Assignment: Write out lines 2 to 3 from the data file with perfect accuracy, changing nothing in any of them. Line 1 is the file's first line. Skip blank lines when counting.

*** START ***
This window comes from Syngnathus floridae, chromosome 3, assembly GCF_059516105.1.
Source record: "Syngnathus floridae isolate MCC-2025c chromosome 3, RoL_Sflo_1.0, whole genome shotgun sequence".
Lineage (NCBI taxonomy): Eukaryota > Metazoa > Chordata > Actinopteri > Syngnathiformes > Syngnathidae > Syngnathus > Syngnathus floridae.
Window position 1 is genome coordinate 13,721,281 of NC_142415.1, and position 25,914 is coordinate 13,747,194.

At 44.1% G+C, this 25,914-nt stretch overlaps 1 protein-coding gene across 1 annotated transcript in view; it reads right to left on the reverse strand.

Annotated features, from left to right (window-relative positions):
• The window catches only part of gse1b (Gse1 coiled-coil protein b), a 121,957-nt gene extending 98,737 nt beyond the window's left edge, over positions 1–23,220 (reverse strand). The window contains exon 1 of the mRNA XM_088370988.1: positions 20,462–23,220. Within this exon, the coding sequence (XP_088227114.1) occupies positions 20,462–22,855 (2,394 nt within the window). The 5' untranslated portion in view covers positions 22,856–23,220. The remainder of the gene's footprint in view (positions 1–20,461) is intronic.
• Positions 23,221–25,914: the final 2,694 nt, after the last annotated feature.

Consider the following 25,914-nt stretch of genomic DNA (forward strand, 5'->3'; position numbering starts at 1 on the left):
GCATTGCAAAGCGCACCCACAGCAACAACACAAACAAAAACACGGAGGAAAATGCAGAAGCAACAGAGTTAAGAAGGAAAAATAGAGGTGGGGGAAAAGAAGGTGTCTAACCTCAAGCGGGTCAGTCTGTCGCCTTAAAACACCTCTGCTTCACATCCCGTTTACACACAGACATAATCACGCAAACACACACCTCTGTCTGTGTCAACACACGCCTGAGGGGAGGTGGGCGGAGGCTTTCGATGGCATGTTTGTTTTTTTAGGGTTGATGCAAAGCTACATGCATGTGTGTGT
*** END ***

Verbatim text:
Source record: "Syngnathus floridae isolate MCC-2025c chromosome 3, RoL_Sflo_1.0, whole genome shotgun sequence".
Lineage (NCBI taxonomy): Eukaryota > Metazoa > Chordata > Actinopteri > Syngnathiformes > Syngnathidae > Syngnathus > Syngnathus floridae.